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The association estimates the country must deploy more than five gigawatts annually of new wind, solar and energy storage capacity to meet Canada’s net-zero commitment.
Last year, the country added 1.8 gigawatts of new renewable generation capacity.
Canadian Renewable Energy Association CEO Vittoria Bellissimo told the conference that several policy, regulatory and infrastructure barriers need to be addressed across the country. She also referenced Alberta’s pause on new project approvals.
“I would love to be standing here in front of you with the message that we have moved past that, but I will tell you that (the association) is working very hard to address all of the concerns brought forward by the government,” Bellissimo said.
More than 3,500 megawatts of renewable power generation projects are now under construction in Alberta.
By the end of August, the AESO received 74 wind and solar project applications after the moratorium was announced, Smith noted.
“We want to emerge from this pause able to provide investors with confidence and certainty so that Alberta is the destination for renewable energy investment in Canada,” she said.
Alberta now ‘a bit of a question mark’ for investors
However, Alberta already was the top place in the country for investing in new wind and solar farms before the freeze was unveiled.
Industry players and analysts say the moratorium has created investor uncertainty that could drive money into other jurisdictions, depending upon the outcome of Alberta’s review.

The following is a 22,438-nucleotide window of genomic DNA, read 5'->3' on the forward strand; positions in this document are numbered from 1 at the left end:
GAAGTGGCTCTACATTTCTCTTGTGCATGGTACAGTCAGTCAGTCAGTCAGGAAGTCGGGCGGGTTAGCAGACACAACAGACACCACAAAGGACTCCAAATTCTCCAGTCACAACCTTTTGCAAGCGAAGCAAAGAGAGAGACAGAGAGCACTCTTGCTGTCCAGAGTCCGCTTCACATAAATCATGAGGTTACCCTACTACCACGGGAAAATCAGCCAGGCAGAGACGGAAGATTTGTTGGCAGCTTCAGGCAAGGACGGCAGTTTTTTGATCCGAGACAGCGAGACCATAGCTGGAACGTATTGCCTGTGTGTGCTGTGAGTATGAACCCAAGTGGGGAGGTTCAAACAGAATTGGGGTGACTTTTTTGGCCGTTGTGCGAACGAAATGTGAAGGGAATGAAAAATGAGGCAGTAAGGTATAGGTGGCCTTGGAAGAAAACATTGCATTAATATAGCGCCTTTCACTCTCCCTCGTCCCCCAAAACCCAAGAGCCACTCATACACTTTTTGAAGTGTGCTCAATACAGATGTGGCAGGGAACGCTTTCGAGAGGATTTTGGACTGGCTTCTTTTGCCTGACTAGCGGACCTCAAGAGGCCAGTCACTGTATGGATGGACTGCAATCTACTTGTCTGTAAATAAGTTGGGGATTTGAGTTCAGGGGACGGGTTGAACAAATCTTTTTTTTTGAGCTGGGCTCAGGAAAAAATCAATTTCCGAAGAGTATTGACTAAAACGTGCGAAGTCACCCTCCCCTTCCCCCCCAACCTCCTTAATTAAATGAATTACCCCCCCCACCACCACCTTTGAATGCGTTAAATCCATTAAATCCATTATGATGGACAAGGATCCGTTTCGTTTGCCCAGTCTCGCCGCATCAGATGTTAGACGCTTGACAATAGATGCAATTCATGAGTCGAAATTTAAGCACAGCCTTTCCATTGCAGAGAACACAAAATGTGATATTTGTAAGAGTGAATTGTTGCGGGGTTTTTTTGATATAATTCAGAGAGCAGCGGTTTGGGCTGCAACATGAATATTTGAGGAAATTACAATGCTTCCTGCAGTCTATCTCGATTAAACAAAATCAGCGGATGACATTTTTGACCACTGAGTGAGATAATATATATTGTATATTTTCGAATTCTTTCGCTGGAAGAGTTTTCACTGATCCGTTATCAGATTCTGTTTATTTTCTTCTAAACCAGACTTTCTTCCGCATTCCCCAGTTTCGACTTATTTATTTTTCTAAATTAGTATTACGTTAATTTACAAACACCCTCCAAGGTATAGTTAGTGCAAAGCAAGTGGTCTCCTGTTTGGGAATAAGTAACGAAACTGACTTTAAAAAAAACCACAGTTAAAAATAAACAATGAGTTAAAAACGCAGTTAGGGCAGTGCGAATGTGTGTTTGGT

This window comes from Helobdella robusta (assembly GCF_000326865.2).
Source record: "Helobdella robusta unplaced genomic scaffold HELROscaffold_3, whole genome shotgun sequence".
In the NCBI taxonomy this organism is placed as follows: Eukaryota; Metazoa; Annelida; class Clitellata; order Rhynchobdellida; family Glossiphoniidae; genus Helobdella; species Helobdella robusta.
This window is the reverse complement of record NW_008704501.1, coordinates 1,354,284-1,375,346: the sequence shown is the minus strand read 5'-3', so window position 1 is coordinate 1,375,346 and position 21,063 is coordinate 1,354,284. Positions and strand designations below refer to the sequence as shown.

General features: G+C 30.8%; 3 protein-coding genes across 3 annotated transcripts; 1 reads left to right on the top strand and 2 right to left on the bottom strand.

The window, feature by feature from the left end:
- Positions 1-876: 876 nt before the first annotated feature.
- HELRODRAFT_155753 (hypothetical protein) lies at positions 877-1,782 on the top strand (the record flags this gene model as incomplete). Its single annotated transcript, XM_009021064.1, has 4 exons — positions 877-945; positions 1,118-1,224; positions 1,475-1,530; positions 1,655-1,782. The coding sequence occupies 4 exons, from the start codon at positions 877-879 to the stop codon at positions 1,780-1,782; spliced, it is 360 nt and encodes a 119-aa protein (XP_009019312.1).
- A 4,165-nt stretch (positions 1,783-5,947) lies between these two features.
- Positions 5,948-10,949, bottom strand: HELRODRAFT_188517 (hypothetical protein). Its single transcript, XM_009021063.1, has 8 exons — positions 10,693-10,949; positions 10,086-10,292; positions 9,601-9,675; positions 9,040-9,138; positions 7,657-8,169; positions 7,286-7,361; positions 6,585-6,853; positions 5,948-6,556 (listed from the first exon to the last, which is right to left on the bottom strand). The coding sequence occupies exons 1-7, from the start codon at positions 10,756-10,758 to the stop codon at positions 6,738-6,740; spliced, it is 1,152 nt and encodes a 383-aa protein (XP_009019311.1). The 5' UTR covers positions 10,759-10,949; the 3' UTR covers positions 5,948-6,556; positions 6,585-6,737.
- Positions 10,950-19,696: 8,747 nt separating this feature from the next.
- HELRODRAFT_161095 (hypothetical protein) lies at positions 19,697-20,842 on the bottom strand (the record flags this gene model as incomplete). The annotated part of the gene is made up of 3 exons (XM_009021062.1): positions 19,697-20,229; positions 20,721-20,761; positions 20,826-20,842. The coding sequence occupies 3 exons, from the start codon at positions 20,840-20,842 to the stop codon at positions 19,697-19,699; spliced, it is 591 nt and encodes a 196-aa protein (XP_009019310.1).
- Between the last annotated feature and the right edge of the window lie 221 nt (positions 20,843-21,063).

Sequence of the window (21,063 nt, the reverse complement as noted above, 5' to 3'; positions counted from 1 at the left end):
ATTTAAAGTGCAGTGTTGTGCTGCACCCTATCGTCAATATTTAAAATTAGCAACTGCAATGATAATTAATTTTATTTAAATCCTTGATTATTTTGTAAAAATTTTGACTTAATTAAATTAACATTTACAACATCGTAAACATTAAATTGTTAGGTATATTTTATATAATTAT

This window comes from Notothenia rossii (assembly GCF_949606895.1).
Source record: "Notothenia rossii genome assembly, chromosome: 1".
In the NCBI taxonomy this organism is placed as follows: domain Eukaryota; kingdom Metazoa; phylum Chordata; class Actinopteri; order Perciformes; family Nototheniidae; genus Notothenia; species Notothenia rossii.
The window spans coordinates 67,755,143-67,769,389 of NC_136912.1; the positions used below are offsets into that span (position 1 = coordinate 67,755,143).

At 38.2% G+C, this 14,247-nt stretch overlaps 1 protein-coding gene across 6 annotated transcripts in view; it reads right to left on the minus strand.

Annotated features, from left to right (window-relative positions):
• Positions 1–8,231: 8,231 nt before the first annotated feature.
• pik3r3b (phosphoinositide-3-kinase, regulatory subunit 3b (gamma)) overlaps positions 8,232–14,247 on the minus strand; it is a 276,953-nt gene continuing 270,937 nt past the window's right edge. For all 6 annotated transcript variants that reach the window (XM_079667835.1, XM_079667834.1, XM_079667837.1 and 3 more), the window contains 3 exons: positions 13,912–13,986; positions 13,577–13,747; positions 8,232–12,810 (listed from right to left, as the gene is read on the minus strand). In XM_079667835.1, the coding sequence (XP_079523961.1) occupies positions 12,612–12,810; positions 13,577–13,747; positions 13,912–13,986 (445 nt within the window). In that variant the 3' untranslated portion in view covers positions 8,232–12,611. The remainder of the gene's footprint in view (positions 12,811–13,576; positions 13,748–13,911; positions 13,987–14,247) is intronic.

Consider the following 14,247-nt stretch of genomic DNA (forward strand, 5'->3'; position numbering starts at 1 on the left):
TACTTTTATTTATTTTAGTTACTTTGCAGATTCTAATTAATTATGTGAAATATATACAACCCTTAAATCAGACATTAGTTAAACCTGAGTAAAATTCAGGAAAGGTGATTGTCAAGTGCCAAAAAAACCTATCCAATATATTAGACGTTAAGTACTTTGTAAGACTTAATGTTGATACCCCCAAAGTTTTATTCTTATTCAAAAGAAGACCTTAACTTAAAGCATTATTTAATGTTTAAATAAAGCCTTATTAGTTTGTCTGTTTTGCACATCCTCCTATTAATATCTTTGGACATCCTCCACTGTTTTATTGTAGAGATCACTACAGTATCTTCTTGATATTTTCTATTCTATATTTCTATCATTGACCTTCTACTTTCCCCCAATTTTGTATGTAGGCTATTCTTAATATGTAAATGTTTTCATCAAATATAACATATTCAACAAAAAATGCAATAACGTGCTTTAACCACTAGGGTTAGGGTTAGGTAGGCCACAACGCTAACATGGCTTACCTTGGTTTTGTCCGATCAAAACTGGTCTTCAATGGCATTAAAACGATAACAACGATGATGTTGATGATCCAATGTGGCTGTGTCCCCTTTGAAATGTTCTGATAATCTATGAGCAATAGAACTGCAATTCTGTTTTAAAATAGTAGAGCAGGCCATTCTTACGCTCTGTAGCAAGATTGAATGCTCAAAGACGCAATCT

“We’re in a period where we went from being among the top of the list for options for investors looking to invest in renewable energy, to a period now of a bit of a question mark,” said Sara Hastings-Simon, director of the University of Calgary’s master of science in sustainable energy development program.
There’s a lot at stake for Alberta to get this right, including the need to decarbonize and attract billions of dollars of future investment, which can create jobs and generate additional taxes for governments.
The province’s renewable energy pause and its opposition to Ottawa’s call to reach a net-zero target by 2035 are creating “chaos” for the sector in Alberta, said Jason Wang with the Pembina Institute.
“There is not clarity over what the new rules are going to be in the new year,” he said.
“Alberta’s continued messaging over the role of renewables has caused uncertainty for folks.”
During her speech, Smith also pointed to the importance of fossil fuels in providing electricity and backing up renewable resources for periods when the wind doesn’t blow or the sun doesn’t shine.
The premier received polite, perfunctory applause at the end of the address.
In an interview, Bellissimo said it’s unclear what long-term effect the pause will have on the industry, but pointed out the sector requires regulatory certainty and clear processes to get projects approved.
“There is a bit of a waiting game on right now,” she said.
“We are all hoping the end of the pause comes and we all get back to business as usual…back to leading the country in renewable energy development.”
Chris Varcoe is a Calgary Herald columnist.